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Jose Gonzalez: 'I'm an anonymous musician and I enjoy it that way'

By Susannah Palk and Matthew Knight for CNN
Swedish folk/indie singer/songwriter Jose Gonzalez was born and raised in Gothenburg, Sweden.
Swedish folk/indie singer/songwriter Jose Gonzalez was born and raised in Gothenburg, Sweden.
  • Jose Gonzalez talks to CNN about his homeland and how it has shaped him
  • Musician discusses his Latin American heritage and his musical influences
  • Solo artist Gonzalez also in band "Junip" who release album "Fields" in 2010
  • Born in Gothenburg to Argentine parents, Gonzalez shot to fame with single "Heartbeats" in 2003

London, England (CNN) -- Born to Argentine parents in the suburbs of Gothenburg, Sweden in 1978, Jose Gonzalez rose to fame in 2003 with his single "Heartbeats" and the accompanying album, "Veneer."

An entirely acoustic indie/folk affair, the album revealed the influences of Latin America music he listened to when he was growing up.

He released his second album, "In Our Nature" in 2007, which continued the formula of Gonzalez and his classical guitar.

But Gonzalez wasn't always quite so quiet, musically.

During the 1990's he told CNN he was "screaming, playing bass and loud electric guitars" in punk bands.

Since 2005, Gonzalez has played in the band Junip, as well as continuing with his solo career.

Junip's new album "Fields" is released this month.

What does Sweden mean to you?

I've lived here all my life, so culturally I guess I'm a Swede. I speak Swedish, it's my first language. Of course growing up with Latin American parents from Argentina, I also have some other influences, from other cultures. But Sweden is where I feel the most at home.

How did you combine your Latin American heritage with your life growing up in Sweden?

I didn't think about it too much when I was young. I grew up for the first seven years in a suburb where lots of immigrants were living, so I wasn't the only one with a weird name.

Later when we moved into the city and I started as school my best friend was from Ethiopia, and it's pretty common having mixed cultures in Sweden. So I didn't think about it too much when I was young.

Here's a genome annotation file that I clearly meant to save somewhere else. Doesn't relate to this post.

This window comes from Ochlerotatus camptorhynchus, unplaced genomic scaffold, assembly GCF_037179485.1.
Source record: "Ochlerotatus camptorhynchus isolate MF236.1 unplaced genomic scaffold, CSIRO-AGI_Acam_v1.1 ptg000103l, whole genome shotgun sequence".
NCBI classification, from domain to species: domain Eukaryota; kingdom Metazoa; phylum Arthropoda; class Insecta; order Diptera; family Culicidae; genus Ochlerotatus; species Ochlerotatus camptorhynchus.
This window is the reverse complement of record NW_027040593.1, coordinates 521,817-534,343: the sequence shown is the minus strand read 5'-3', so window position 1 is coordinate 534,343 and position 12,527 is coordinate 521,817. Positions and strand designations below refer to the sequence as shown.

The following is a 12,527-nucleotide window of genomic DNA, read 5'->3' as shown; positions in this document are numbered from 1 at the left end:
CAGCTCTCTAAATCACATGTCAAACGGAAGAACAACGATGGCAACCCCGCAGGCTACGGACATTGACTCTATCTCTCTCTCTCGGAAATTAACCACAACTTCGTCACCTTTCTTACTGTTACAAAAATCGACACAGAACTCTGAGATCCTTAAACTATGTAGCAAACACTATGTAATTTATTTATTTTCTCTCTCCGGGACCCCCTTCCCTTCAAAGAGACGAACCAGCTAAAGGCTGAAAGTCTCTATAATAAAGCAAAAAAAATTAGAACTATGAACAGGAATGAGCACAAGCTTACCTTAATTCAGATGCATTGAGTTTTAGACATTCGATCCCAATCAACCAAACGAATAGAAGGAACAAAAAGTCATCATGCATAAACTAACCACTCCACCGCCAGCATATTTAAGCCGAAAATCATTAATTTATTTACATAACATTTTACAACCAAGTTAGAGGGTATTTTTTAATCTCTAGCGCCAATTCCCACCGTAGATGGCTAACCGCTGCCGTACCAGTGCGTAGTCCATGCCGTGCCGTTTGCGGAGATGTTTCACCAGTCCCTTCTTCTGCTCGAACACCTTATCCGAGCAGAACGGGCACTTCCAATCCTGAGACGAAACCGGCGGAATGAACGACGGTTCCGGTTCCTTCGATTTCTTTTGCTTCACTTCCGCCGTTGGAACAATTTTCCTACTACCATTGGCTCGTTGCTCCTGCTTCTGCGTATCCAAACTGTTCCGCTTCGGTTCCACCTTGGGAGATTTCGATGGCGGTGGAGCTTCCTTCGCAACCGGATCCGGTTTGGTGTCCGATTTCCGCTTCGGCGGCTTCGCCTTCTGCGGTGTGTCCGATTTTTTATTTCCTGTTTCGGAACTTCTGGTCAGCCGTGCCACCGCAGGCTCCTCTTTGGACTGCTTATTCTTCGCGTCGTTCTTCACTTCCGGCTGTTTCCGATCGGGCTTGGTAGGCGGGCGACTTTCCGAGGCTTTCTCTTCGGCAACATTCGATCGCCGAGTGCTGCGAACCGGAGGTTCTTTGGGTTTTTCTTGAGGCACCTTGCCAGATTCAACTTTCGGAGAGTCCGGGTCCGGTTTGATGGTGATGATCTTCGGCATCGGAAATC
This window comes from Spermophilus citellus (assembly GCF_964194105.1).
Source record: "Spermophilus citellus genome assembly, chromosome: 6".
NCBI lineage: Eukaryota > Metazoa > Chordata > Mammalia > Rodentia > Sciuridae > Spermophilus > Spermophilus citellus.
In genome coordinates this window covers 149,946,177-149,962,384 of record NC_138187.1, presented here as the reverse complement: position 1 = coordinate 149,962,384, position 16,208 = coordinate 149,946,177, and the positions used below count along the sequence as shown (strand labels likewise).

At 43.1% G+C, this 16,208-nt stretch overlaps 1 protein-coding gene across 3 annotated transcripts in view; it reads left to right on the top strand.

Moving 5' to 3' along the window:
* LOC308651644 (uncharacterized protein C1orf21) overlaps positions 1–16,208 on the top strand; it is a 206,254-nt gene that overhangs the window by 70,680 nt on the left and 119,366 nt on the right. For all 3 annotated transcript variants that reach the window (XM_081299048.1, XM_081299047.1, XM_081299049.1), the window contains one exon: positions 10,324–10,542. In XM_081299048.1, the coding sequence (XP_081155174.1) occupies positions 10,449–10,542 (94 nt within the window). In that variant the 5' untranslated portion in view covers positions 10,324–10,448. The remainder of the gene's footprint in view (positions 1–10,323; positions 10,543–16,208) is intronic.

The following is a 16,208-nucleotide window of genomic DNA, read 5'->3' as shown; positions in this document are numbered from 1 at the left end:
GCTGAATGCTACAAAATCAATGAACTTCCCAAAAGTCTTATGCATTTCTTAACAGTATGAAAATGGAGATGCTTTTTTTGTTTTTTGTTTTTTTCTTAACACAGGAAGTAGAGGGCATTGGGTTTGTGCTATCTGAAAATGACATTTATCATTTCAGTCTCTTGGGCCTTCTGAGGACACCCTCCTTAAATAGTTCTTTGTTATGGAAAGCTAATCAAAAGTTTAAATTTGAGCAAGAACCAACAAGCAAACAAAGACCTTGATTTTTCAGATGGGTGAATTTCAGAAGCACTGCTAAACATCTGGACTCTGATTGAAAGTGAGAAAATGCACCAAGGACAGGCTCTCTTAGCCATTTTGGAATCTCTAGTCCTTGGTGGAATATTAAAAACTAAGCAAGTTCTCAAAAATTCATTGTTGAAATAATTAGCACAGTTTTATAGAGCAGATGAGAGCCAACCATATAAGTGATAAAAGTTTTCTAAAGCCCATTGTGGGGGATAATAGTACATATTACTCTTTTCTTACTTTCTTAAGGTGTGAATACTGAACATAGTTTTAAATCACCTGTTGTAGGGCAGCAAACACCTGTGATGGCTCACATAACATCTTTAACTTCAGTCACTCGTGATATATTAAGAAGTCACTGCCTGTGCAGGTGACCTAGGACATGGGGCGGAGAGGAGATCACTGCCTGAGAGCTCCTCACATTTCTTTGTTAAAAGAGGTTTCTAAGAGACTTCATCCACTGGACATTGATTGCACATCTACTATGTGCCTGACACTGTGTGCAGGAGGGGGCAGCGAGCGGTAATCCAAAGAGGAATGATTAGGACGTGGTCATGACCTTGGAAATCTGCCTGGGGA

How do you think the Swedish culture has shaped your personality?

I think Sweden is known for people being a bit more quiet than other cultures and I guess it's a mixture shyness and leaving room for other people to talk. Of course, when people get drunk all of that disappears. I guess that's similar to Japan in a way. So when people talk, they don't talk too loud and I think I have that in me -- I'm more a listener than a talker.

How do you think Sweden has inspired your music?

I think music is a mixed bag of things. The music that I'm known for is quiet and gentle, although when I was growing up and as a teenager I was playing the opposite -- I was screaming and playing bass and those loud electric guitars. So the music that I'm known for sits in the Nordic melancholic cliche. But at the same time the inspirations for my music has been from singers like Joao Gilberto from Brazil. So I'm not sure, maybe I would have done similar music even if I wasn't from Sweden.

What do you make of Sweden's music scene at the moment? How does it compare to other places in the world?

There's a lot of music coming out of Sweden and lot of music that is able to make it abroad. The styles are very varied. So you have everything from death metal to electro. I think the Swedish are good many different genres. It think it's a good place to make music, because it's easy to find rehearsal space and there are many small labels so as a starting band it's easier. And the government also supports bands that make their first album or go on tour. Me and many of my friends have had help from the government with our music.

When you're away from Sweden, what is it you miss most about home?

I've thought about it many times because I've been on tour a lot, and sometimes you're in a beautiful city and of course it's always your friends and the feeling of living in an apartment where you feel at home.

So I'm pretty sure if I moved the friends and the apartment I would be okay to be somewhere else. Of course I get nostalgic when I go to see where I live, with the rocky shore and a lot of islands and there are some foods that I would miss a lot if I lived somewhere else -- especially the pickled herring. There's a lot of it in the sea, so it's not a bad thing to eat and it tastes really good and everyone eats it around Christmas and Easter.

Where's your favorite place to go in Sweden?

Now that I'm on tour a lot when I go back I enjoy staying at home in Gothenburg. It's a relatively small town and I have my favorite bar around the corner and there's the best crepes in the world also around the corner. We have our studio here and my girlfriend and I have our bands in the same rehearsal space. So we make food and hang out, with about ten people -- so that's where I enjoy being.

It's good because I guess people will recognize the name, but they don't really recognize the face, so I'm an anonymous musician and I enjoy it that way. I think when people recognized me most, seven years ago, it was a bit awkward to go into shops -- you know, trying on clothes, and people were looking. So it's nice how it is right now. I can live for my music but I don't need to be recognized everywhere.

Are there any particular traits you like most about the Swedes or being Swedish?

Since the weather is pretty bad most of the year, it's really nice in May when the sun comes out, and people get really crazy actually. They enjoy the sun so much, they worship it. Even thought it's still cold they get excited and they'll sunbath in the middle of the city in the parks -- so it's very usual that people catch colds around this time of year. That's something I really like about Sweden.